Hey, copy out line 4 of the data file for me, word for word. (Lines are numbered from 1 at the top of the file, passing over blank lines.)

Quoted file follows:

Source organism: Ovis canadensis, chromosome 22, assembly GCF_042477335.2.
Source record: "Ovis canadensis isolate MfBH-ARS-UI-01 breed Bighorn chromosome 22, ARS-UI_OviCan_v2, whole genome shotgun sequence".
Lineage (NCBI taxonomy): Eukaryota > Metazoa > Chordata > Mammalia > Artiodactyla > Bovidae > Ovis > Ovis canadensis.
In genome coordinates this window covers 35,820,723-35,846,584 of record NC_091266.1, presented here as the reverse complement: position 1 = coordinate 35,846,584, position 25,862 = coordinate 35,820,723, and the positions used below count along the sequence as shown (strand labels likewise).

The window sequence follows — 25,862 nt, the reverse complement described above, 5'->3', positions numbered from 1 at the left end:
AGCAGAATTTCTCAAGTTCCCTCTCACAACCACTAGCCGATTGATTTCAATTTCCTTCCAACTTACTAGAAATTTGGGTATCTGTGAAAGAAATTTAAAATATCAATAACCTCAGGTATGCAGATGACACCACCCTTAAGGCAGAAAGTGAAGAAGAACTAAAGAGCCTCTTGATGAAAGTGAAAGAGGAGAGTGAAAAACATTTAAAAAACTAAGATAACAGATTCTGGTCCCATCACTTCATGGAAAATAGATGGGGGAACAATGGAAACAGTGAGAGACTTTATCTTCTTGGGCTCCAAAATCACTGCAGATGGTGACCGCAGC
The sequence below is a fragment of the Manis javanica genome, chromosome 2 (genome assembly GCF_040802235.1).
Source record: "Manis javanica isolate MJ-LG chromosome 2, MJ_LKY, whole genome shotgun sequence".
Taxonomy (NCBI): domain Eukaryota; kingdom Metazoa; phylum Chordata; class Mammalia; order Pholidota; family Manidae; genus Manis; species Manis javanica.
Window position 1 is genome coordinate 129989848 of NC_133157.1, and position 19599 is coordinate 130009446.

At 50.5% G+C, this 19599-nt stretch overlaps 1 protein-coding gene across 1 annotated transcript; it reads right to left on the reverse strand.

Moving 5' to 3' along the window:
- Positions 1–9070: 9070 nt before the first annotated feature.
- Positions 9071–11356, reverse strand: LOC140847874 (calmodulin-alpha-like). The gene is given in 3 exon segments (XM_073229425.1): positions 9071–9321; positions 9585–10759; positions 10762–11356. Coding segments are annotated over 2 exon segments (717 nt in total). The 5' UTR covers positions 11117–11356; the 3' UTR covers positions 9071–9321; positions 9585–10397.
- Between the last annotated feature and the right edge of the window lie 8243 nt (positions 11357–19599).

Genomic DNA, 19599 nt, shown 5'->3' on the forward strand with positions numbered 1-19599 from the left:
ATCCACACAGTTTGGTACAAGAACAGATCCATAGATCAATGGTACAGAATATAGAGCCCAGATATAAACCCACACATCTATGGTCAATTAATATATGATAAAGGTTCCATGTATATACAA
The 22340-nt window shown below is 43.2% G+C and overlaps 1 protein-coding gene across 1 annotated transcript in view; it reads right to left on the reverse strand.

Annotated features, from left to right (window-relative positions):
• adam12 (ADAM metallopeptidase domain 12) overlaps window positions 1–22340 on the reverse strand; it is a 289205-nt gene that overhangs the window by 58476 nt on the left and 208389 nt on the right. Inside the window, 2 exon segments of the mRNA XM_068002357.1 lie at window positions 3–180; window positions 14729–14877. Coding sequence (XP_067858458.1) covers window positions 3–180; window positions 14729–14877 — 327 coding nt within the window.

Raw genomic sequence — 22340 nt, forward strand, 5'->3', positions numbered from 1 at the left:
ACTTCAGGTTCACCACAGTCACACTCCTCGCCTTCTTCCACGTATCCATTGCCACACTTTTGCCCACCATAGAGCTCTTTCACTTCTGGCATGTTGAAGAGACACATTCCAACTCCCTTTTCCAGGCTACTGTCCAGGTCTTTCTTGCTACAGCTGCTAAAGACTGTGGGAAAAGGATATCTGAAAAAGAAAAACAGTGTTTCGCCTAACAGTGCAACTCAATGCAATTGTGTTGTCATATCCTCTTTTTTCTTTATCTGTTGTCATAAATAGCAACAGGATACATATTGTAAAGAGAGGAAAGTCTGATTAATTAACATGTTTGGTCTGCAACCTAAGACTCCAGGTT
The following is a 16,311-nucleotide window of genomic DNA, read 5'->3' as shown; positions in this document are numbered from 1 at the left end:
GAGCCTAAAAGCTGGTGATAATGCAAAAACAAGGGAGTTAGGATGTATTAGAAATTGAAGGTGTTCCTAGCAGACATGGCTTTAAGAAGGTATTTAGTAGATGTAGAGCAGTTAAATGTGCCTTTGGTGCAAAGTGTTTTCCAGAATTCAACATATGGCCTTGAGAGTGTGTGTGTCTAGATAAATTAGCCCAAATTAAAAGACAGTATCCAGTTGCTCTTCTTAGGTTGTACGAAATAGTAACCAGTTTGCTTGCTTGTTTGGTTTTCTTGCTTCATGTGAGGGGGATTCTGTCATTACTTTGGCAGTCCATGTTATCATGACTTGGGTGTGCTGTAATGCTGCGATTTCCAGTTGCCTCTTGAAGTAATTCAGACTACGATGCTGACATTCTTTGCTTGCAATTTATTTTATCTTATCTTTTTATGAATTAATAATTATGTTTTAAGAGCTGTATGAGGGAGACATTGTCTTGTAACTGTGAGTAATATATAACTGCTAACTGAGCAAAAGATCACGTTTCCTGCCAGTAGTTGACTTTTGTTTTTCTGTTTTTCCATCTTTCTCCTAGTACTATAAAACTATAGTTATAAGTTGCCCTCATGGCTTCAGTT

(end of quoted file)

In genome coordinates this window covers 35,820,723-35,846,584 of record NC_091266.1, presented here as the reverse complement: position 1 = coordinate 35,846,584, position 25,862 = coordinate 35,820,723, and the positions used below count along the sequence as shown (strand labels likewise).